Traditionally, Chinese families are well-bonded. Each one is concerned about the welfare of the other member. Mother trusts that America is going to provide suitable opportunities to her ‘genius’ child An-mei. She sincerely believes that An-mei shall not undergo the hardships experienced by her. …
The historical context in which the mother lived is awesome, the miseries of war, the loss of offspring, and the issues related to coping up and adjusting to an entirely different culture! She thinks with a vengeance about the past and expects An-mei will wipe out the scars of bad memories of her life. She is not willing to settle for the ordinary success rate for her daughter; she wants her to be a prodigy. She has the latent desire that people should tell her that her daughter is so and so! In brief, she desires to be known through her daughter’s fame! She does not realize that skill can be achieved up to a certain level, but prodigies are born great and guidance is just an excuse for them.
Waverly Jong’s chess genius is the case in point. Mother is unable to gauge the essential difference between the two. Waverly takes to chess as the fish takes to the water. His fascination to the game of chess is instant. Mother wants An-mei to be a piano maestro, but the poor girl is not willing to take it seriously. Waverly stumbling across an old man in the park and getting a few pointers is just an excuse, for sprouting of the latent chess genius within him. An-mei gets extensive personal training from an inept teacher, and the outcome in the competition is on the expected lines—she plays badly!
An-mei is not willing to go by the dictates of her mother. She challenges her at every step and retorts, “I didn't have to do what my mother said anymore....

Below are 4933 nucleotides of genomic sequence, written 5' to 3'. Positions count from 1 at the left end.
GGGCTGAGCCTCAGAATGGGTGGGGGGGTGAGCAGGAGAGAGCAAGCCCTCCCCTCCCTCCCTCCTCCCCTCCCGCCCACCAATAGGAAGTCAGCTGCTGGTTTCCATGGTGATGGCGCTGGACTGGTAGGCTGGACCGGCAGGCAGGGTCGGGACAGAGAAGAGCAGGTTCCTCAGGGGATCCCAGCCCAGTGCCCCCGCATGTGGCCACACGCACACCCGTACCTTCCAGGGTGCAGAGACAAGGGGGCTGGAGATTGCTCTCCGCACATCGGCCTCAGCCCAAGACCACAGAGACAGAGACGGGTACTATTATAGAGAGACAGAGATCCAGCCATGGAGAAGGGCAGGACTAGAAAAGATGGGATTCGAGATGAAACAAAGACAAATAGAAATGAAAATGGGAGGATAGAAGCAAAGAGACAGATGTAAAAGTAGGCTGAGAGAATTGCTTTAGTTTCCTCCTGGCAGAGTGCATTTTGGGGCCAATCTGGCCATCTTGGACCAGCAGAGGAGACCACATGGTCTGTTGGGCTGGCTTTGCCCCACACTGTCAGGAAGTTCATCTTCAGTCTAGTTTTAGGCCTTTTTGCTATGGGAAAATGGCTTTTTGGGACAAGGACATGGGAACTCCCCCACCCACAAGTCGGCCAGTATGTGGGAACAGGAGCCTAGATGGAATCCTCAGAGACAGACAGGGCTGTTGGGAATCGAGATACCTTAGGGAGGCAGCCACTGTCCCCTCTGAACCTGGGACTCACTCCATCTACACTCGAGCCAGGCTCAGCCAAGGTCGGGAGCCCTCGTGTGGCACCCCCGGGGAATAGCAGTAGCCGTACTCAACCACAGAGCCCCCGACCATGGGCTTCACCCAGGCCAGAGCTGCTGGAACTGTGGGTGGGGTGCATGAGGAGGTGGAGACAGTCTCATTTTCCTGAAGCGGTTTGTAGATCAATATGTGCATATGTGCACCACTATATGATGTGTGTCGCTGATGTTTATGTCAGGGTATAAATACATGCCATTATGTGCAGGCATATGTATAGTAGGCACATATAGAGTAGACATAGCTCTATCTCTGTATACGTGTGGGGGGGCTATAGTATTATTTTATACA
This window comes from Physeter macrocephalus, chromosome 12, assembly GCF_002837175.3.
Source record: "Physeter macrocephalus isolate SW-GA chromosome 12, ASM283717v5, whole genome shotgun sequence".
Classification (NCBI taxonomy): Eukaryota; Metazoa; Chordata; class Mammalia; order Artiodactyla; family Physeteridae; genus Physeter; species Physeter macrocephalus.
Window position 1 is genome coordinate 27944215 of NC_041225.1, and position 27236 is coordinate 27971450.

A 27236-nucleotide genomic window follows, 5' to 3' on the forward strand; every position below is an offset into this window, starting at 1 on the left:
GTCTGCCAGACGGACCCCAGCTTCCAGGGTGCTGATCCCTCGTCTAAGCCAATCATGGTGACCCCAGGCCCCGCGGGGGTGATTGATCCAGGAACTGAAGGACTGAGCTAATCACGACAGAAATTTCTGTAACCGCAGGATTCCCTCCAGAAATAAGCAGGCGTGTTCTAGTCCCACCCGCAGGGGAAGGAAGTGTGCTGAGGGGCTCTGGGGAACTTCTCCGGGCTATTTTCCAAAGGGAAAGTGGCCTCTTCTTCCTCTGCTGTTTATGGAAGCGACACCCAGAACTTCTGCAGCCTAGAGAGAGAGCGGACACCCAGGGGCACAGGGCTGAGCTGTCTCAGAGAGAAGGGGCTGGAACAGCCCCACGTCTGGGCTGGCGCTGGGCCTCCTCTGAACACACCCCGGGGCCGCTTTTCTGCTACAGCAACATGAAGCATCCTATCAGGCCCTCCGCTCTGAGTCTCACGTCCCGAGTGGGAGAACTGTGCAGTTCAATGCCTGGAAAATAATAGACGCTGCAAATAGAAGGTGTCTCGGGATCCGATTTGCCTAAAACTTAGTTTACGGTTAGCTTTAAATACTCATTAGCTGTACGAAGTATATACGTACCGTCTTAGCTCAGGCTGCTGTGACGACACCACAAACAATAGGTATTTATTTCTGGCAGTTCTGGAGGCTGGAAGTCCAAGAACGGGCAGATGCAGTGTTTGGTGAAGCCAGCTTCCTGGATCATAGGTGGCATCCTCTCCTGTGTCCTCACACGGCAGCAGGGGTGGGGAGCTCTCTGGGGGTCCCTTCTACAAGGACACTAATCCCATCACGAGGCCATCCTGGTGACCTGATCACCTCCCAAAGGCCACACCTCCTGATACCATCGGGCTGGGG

An-mei gets extensive personal training from an inept teacher, and the outcome in the competition is on the expected lines—she plays badly! An-mei is not willing to go by the dictates of her mother. She challenges her at every step and retorts, “I didn't have to do what my mother said anymore. I wasn't her slave. This wasn't China. I had listened to her before and look what happened. She was the stupid one,"(Amy Tan) An-mei is just not interested in following the dictates of her mother. . Earlier, mother has tried to conduct several experiments to unearth the genius in her daughter—she tries to mold her into a child actress, tries intellectual tests from popular magazines, without success. That she tries to mold her into a piano virtuoso is her final try. Mother does house cleaning services to meet the expenses of An-mei’s piano lessons and saves enough money to buy a secondhand piano for her. Even after her failure in the talent contest, mother expects her to continue practicing. This annoys the daughter and she protests bitterly, “I wish I'd never been born! I wish I were dead! Like them!” (Amy Tan)The persistent mother offers An-mei piano as the gift for her thirteenth birthday. She is shocked at the stubbornness of her mother. After her mother’s death, she accepts that gift and sits down to play it for the first time after the lapse of several years. When she discovers two parts, “Pleading Child,” and “Perfectly Contented,” of one song, she understands the big question behind the song. It hints at the inevitable tension between the two due to generation gap molded by the factors like age, ambition, experience and cultural heritage. The insistence of mothers that their children should achieve the best in life needs to be understood in ...